Representativeness is often the basis for predictions when other information would actually be more helpful. About 20 years out from graduate school a friend and I were talking about how successful our peers had been as scientists. We were surprised to find how wrong we were about many of them. Students we thought were sure to do great things often turned out to have done little in the way of good science; students we thought were no great shakes turned out to have done lots of excellent work. In trying to figure out why we could have been so wrong, we began to realize that we had relied on the representativeness heuristic. Our predictions were based in good part on how closely our classmates matched our stereotype of an excellent psychologist—brilliant, well read, insightful about people, fluent. Next we tried to see whether there was any way we could have made better predictions. It quickly became obvious: The students who had done good work in graduate school did good work in their later career; those who hadn’t, fizzled.

The lesson here is one of the most powerful in all psychology. The best predictor of future behavior is past behavior. You’re rarely going to do better than that. Honesty in the future is best predicted by honesty in the past, not by whether a person looks you steadily in the eye or claims a recent religious conversion. Competence as an editor is best predicted by prior performance as an editor, or at least by competence as a writer, and not by how verbally clever a person seems or how large the person’s vocabulary is.


It’s possible to make fewer errors in judgment by following a few simple suggestions.

Remember that all perceptions, judgments, and beliefs are inferences and not direct readouts of reality. This recognition should prompt an appropriate humility about just how certain we should be about our judgments, as well as a recognition that the views of other people that differ from our own may have more validity than our intuitions tell us they do.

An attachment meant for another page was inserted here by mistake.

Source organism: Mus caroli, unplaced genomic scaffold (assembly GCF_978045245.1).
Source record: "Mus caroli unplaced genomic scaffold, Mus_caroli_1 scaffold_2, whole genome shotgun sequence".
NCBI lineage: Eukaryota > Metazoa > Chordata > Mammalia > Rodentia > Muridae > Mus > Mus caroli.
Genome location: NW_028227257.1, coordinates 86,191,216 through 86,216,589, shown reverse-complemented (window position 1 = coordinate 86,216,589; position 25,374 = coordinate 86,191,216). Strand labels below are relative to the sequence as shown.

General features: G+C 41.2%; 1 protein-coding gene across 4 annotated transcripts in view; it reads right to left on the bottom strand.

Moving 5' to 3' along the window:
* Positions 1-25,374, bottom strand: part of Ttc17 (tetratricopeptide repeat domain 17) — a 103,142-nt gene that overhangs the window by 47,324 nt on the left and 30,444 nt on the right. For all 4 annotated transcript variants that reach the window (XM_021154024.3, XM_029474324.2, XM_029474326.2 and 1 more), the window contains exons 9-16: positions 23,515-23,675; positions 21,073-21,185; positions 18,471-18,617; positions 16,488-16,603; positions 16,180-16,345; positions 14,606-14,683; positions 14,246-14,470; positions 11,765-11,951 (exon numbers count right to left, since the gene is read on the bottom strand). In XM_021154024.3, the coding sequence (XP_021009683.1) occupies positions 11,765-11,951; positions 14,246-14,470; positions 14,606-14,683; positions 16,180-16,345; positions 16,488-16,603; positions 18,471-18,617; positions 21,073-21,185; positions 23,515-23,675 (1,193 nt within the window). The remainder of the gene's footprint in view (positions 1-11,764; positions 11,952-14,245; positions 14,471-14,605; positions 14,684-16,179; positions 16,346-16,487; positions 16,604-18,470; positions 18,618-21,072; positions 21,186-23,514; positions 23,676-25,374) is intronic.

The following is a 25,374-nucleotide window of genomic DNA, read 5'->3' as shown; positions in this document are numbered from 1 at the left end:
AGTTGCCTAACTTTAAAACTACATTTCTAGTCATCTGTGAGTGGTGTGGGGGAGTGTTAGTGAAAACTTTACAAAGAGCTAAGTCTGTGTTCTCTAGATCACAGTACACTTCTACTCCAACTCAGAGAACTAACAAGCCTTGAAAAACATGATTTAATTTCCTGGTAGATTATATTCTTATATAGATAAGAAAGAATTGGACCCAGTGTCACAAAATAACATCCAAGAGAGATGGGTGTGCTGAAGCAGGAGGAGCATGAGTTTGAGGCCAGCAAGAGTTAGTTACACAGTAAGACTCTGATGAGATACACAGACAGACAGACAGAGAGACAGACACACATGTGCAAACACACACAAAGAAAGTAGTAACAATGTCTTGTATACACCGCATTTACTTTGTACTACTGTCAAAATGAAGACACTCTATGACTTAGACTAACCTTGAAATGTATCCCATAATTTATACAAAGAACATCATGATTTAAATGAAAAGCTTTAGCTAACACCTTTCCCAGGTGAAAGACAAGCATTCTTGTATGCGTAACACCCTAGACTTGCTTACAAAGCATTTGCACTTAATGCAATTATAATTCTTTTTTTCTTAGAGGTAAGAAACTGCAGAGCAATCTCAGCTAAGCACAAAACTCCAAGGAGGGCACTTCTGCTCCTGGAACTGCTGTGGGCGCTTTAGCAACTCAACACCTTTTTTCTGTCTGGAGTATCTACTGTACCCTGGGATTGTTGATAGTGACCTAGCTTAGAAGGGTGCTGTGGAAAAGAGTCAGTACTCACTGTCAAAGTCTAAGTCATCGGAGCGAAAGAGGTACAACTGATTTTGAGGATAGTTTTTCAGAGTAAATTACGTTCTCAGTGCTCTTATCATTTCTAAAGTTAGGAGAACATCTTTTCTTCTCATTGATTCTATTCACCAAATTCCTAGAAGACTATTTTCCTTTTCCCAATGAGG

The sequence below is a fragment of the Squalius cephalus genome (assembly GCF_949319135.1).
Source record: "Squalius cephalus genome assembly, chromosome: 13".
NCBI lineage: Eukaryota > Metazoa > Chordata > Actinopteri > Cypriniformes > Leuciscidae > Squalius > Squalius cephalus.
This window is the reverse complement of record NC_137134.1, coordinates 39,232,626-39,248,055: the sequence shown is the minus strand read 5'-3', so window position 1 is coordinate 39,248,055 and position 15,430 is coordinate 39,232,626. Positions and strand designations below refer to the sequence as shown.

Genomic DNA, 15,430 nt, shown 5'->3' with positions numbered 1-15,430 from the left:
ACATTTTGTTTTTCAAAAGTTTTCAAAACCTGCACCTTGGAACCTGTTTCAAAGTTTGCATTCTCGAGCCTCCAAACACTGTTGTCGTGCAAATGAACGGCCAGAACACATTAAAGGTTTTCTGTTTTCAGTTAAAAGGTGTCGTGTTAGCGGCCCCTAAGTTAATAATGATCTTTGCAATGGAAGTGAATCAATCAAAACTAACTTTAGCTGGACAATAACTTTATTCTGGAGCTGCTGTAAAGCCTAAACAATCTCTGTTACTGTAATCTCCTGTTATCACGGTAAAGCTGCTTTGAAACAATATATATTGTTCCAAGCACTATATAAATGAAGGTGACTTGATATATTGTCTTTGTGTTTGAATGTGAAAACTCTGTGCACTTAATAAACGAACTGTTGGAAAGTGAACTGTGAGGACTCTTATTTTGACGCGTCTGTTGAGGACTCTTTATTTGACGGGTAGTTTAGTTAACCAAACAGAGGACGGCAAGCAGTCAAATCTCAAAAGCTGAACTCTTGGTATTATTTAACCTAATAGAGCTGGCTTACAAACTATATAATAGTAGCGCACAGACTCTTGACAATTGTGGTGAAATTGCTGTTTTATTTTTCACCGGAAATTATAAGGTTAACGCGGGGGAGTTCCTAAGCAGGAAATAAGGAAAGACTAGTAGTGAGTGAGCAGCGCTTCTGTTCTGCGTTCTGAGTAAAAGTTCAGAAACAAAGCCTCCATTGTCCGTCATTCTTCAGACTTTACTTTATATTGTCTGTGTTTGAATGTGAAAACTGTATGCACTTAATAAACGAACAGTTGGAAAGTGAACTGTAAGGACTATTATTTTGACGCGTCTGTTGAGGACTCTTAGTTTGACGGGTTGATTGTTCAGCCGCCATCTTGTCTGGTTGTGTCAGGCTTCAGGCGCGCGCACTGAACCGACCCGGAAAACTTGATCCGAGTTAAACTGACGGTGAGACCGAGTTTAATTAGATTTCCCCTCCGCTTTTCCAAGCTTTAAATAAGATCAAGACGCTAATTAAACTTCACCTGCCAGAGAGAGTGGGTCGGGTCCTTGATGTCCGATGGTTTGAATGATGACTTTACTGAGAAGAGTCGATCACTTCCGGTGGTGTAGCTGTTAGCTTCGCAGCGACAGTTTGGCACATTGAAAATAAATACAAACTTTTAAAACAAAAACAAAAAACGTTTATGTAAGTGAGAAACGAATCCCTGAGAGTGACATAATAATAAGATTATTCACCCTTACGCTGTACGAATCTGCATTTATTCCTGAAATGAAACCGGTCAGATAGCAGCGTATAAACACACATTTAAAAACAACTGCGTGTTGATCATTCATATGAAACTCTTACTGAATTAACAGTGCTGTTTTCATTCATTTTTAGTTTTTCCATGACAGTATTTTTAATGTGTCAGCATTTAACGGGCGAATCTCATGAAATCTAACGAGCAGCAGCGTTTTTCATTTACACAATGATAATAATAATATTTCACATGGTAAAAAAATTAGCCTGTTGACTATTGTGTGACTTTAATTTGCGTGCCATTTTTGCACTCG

Be aware that our schemas affect our construals. Schemas and stereotypes guide our understanding of the world, but they can lead to pitfalls that can be avoided by recognizing the possibility that we may be relying too heavily on them. We can try to recognize our own stereotype-driven judgments as well as recognize those of others.

Remember that incidental, irrelevant perceptions and cognitions can affect our judgment and behavior. Even when we don’t know what those factors might be, we need to be aware that much more is influencing our thinking and behavior than we can be aware of. An important implication is that it will increase accuracy to try to encounter objects and people in as many different circumstances as possible if a judgment about them is important.

Finally, be alert to the possible role of heuristics in producing judgments. Remember that the similarity of objects and events to their prototypes can be a misleading basis for judgments. Remember that causes need not resemble effects in any way. And remember that assessments of the likelihood or frequency of events can be influenced simply by the readiness with which they come to mind.

In other words, call that pitch as you see it.


Richard E. Nisbett is Distinguished University Professor of Psychology at the University of Michigan.


Excerpted from MINDWARE: Tools for Smart Thinking by Richard E. Nisbett, published by Farrar, Straus and Giroux, LLC. Copyright ©2015 by Richard E. Nisbett. All rights reserved.


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This article was originally published in our “Error” issue in May, 2015.